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Oklahoma-Fiction by Kenneth James Crist
Claire's Disposable Distraction-Fiction by Roy Dorman
Doing the Trash-Fiction by Sean McElhiney
Kinks-Fiction by Don Stoll
Heads or Tails-Fiction by Ambrose McJunkin
Brother Smith-Fiction by Bruce Harris
Designated Driver-Fiction by M. A. De Neve
Dr. Flytrap's Home for Women-Fiction by Michael D. Davis
Bhopal 2-Fiction by Doug Hawley
There He is Again-Fiction by Thomas Bailey
Genital Pulp-Fiction by Matthew Licht
There is Nothing-Fiction by Rick McQuiston
La Mere Mauvaise-Flash Fiction by Dini Armstrong
One Dark Quiet Night Disturbed-Flash Fiction by Paul Beckman
Prankster-Flash Fiction by Cindy Rosmus
Petal World-Flash Fiction by j. brooke
Reading Bukowski-Poem by Bob Kokan
Preparing the Children for Grandma's Visit-Poem by John Grey
Marble-Sized Raindrops-Poem by Ayaz Daryl Nielsen
Never Any Good at Magic-Poem by J. J. Campbell
Red-Poem by Meg Baird
Spigot-Poem by Otto Burnwell
Wrong-Poem by Ruth Ticktin
In the Backyard-Poem by Holly Day
Harry the Hippie-Poem by David Spicer
Michelangelo's Handshakes-Poem by David Spicer
Flaxen Hair-Poem by John Short
Once Every Four Years-Poem by John Short
A Recap of the Main Points-Poem by Mark Young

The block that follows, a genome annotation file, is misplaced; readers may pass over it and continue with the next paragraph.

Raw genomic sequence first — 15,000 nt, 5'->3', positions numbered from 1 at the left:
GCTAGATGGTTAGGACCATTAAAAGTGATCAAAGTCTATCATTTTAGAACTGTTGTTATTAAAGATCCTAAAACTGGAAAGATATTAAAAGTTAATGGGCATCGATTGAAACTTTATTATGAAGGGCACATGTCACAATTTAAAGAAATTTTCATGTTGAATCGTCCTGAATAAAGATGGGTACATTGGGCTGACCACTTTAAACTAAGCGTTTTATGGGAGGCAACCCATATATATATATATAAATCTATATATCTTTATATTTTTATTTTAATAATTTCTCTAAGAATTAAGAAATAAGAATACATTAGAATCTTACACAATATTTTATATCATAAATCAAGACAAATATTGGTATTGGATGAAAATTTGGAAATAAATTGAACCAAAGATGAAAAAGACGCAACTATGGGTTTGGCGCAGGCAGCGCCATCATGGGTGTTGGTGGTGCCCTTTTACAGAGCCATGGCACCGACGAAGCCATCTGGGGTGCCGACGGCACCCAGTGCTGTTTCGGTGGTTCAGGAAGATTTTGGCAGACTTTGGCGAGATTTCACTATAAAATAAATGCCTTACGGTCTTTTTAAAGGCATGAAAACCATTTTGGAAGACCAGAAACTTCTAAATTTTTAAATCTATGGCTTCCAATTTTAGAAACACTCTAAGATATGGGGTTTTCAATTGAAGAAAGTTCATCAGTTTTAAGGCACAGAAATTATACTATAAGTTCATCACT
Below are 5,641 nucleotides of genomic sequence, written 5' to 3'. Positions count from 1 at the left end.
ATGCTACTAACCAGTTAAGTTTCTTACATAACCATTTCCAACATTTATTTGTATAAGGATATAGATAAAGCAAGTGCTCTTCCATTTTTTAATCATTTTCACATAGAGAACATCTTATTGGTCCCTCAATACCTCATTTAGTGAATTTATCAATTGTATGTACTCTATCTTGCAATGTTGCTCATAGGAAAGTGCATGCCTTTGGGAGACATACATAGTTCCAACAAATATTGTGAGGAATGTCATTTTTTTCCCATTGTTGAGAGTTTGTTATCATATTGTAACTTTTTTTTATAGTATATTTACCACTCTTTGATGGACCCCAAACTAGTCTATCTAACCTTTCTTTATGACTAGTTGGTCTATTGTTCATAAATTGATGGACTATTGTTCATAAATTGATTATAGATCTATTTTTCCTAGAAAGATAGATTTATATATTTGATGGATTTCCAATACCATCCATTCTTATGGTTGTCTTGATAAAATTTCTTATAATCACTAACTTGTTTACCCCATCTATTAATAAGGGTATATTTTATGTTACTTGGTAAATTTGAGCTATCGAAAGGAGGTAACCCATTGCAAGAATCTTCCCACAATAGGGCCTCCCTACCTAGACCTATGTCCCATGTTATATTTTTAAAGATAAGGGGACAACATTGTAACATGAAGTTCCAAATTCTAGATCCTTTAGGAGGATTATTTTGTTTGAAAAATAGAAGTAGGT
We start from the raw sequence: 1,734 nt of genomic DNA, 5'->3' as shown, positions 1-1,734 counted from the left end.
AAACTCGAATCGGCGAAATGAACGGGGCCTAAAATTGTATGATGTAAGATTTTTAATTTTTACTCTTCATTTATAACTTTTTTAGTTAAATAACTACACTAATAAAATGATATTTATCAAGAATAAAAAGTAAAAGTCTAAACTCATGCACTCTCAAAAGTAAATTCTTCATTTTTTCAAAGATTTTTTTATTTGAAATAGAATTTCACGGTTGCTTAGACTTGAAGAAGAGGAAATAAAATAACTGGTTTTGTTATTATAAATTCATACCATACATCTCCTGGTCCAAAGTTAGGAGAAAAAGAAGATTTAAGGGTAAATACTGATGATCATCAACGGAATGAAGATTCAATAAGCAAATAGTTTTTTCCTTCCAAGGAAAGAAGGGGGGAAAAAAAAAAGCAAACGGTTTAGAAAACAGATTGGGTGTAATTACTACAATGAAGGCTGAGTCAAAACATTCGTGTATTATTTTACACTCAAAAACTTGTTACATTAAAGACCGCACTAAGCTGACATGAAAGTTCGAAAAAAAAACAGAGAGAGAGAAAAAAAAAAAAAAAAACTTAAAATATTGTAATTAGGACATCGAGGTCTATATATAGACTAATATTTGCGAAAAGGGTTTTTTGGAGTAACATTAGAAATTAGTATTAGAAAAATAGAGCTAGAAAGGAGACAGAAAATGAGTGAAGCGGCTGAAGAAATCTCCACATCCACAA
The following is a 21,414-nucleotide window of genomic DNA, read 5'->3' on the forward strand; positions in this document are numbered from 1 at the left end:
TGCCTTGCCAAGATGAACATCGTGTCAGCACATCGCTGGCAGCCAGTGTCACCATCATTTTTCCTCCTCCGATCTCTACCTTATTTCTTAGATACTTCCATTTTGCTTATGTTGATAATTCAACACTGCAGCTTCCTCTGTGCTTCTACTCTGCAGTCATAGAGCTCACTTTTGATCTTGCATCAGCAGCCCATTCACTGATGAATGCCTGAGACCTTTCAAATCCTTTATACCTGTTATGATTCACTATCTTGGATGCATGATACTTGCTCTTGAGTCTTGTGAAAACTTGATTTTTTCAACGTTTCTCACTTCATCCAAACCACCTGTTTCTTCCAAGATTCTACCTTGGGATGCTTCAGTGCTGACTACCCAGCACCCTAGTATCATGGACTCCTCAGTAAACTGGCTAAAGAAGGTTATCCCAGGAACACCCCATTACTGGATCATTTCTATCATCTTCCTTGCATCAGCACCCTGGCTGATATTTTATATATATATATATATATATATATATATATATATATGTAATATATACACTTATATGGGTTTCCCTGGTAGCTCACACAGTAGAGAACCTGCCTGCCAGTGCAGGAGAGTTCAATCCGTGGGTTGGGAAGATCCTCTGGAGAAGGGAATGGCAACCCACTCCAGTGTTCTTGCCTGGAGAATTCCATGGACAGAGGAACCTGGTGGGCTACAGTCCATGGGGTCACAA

Morning Raga-Poem by Mark Young
Corona-Poem by Marc Carver
Pandemic-Poem by Marc Carver
The Secret-Poem by Maec Carver
Consideration-Poem by Richard M. Prazych
The Apartment-Poem by Richard M. Prazych
Holiday_Poem by Richard M. Prazych
Cartoons by Cartwright
Hail, Tiger!
Angel of Manslaughter
Strange Gardens
Gutter Balls
Calpurnia's Window
No Place Like Home
Dark Tales from Gent's Pens

Art by Ann Marie Rhiel 2020



By M.A. De Neve




          Sheila couldn’t find her keys. Damn.

          Why hadn’t the designated driver waited until she was inside the house before he took off?  She decided she’d give him a bad online review and call Lyft the next time she decided to go partying. After a night on the town she was in no condition to drive. At least she had gotten home.

          Her purse clattered to the sidewalk. Lipstick, wallet, iPhone, Kleenex, glasses case, all tumbled out. Some items rolled away. She dropped to her knees and started gathering things up, but she couldn’t see much in the dark. She found her flashlight and flicked the switch. It didn’t work. She must have forgotten to buy batteries again. She stumbled forward. Her keys were a tangled mess. She couldn’t find the right one in the dark. But the bedroom window was open. She hadn’t left it that way. Maybe she had. She kicked some object in the dark. Whatever it was, she had missed it when she gathered material from her spilled purse; she’d get it in the morning. She stumbled toward the window, climbed inside, snagging her panty hose on the window latch. It was dark inside, but she managed to crawl to the bed.  She fell asleep.